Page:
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Why Early Childhood at Friends Academy?

Children in Early Childhood benefit from the best of all worlds: the Farmhouse’s intimate, home-like setting; Friends Academy’s “big school” facilities including a gymnasium, art studio, library, and musical instruments; and a beautiful 65-acre campus of woods and fields to explore. Students and their families become part of a friendly Farmhouse community made up of parents and caregivers who are truly invested in their children’s early education.

Friends Academy’s Reggio Emilia-inspired approach to Early Childhood empowers students to use their natural curiosity to observe, research, analyze, ask questions, and solve problems. Students are seen as capable learners who are full of potential and able to affect change. This powerful image of the child is at the heart of everything at the Farmhouse.

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    Slide 1: Outdoor exploration and play are at the core of the Farmhouse experience. Through investigating nature, students become open to the world around them and use it as a source of inspiration to learn.
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    Slide 2: Students regularly spend time on our 65-acre campus – stomping in puddles after a fresh rain, digging and planting in the garden, playing in the grassy fields, and exploring the campus vernal pool. Children in the Farmhouse develop a powerful sense of place and discover what it means to live in relationship with nature and a community.
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    Slide 3: Nature isn’t restricted to the outdoors. The Farmhouse interior is brimming with natural materials and nature-inspired artwork and literature. In Studio, students connect their outdoor experiences to artistic studies – like using grass and straw to build nests and imprinting the shapes of shells and leaves into clay.
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    Slide 4: Teachers frequently use students’ natural curiosity about the outdoors as an entry point into lessons about language arts, math, and social studies – such as reading stories about the underground relationships of trees and fungi, or using leaves to explore the science of human veins and skin colors.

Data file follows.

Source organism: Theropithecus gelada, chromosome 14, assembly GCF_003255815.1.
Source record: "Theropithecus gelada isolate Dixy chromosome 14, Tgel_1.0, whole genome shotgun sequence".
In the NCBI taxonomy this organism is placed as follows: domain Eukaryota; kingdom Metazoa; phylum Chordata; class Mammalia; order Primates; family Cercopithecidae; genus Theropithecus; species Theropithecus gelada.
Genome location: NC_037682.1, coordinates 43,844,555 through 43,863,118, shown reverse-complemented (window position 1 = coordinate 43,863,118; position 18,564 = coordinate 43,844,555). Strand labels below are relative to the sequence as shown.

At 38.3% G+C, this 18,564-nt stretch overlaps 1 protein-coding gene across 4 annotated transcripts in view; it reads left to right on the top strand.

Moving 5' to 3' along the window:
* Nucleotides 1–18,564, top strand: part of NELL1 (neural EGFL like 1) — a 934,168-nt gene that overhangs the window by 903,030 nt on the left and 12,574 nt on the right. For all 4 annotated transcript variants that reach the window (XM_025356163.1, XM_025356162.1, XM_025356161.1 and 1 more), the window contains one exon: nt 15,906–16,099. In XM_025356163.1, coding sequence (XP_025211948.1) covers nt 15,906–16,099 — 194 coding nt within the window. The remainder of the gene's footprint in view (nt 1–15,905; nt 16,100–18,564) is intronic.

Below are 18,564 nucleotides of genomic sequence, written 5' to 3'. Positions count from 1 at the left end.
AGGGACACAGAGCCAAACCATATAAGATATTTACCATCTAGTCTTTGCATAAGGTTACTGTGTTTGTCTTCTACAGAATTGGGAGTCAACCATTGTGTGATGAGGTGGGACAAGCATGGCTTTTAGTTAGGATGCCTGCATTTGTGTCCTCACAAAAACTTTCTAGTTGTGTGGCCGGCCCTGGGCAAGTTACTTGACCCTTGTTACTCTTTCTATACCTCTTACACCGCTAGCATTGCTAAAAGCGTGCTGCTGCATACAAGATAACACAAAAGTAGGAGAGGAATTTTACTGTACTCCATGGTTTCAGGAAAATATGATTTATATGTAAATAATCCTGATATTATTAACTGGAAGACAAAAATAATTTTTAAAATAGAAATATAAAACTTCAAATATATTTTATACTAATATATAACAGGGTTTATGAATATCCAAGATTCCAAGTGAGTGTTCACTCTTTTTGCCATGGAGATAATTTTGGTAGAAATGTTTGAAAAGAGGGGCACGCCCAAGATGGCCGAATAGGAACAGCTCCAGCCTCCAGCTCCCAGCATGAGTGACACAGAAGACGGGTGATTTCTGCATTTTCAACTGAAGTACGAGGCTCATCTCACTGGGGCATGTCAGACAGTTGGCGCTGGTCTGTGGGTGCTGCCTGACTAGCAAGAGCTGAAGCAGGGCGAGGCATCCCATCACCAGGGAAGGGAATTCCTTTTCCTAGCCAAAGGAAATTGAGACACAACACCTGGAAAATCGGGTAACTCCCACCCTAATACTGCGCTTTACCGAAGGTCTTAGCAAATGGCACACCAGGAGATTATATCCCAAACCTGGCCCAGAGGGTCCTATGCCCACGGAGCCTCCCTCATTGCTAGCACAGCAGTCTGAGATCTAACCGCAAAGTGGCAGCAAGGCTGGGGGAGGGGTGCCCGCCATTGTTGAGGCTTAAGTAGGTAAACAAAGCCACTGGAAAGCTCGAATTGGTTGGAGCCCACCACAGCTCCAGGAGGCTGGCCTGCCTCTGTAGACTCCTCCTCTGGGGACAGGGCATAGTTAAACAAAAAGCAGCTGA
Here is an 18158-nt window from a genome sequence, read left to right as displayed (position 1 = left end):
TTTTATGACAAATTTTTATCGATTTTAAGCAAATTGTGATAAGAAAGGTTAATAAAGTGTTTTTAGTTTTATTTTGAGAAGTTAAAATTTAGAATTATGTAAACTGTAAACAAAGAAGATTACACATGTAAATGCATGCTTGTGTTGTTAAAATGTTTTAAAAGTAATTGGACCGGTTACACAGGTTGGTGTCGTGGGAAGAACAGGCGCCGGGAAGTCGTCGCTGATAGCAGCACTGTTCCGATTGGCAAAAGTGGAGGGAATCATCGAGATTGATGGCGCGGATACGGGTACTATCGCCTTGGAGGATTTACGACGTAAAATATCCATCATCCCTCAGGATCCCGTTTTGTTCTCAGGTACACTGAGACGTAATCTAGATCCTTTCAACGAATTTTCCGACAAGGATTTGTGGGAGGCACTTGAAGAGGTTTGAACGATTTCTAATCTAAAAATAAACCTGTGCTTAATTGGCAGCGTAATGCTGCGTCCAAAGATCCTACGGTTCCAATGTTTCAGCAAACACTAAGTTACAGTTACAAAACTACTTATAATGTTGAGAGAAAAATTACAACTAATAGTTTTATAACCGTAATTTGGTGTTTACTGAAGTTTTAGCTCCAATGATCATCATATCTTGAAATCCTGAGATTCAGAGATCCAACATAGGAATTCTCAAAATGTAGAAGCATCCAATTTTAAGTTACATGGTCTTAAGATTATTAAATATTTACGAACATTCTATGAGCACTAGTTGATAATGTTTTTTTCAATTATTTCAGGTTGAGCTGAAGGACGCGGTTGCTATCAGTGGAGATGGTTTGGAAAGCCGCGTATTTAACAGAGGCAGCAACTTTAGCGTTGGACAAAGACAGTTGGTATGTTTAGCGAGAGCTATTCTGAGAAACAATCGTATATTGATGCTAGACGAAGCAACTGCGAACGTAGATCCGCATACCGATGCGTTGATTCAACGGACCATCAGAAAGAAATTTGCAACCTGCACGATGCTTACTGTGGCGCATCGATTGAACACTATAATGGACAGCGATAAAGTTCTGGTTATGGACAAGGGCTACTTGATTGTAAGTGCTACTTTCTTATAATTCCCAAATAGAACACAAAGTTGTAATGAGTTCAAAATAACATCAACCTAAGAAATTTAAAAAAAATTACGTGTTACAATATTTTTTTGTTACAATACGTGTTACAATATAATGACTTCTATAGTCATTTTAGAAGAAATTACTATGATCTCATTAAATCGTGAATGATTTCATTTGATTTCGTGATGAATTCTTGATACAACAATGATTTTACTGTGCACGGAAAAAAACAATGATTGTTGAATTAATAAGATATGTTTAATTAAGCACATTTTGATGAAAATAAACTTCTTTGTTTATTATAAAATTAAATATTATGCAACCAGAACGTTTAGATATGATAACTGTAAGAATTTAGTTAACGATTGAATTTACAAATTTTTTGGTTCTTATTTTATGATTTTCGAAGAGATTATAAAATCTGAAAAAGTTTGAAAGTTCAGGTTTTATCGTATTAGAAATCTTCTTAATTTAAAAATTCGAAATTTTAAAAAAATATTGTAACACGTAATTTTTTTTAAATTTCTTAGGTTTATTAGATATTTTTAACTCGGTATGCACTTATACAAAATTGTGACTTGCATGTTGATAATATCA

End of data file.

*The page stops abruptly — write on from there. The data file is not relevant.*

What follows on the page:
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    Slide 5: Specialists often tie in Farmhouse lessons to their classes over in the “big school” – like writing a song inspired by the campus beech tree and making rolled-wool acorns in art.

Operating under the Farmhouse’s three foundational rules – be kind, be safe, and include everybody – students develop strong relationship skills that connect them with their peers, their teachers, and the world around them. They are given the freedom to develop their ideas, interests, and confidence, leading to a strong sense of belonging, community, and trust in themselves and others. By the time they venture from the Farmhouse to Kindergarten, students have matured into creative, critical thinkers who are prepared to take the next step in their learning journey.

Details About Early Childhood

  • Early Childhood is a five day per week program. Half-day (8am-12pm) and full-day (8am-3pm) options are available, as well as early arrivals (starting at 7:30am) and optional after-school care (until 5pm).
  • Early Childhood follows the school calendar, including all holidays and breaks.
  • Children must be 3 years old as of September 1 and fully toilet trained.

Features of the Early Childhood Experience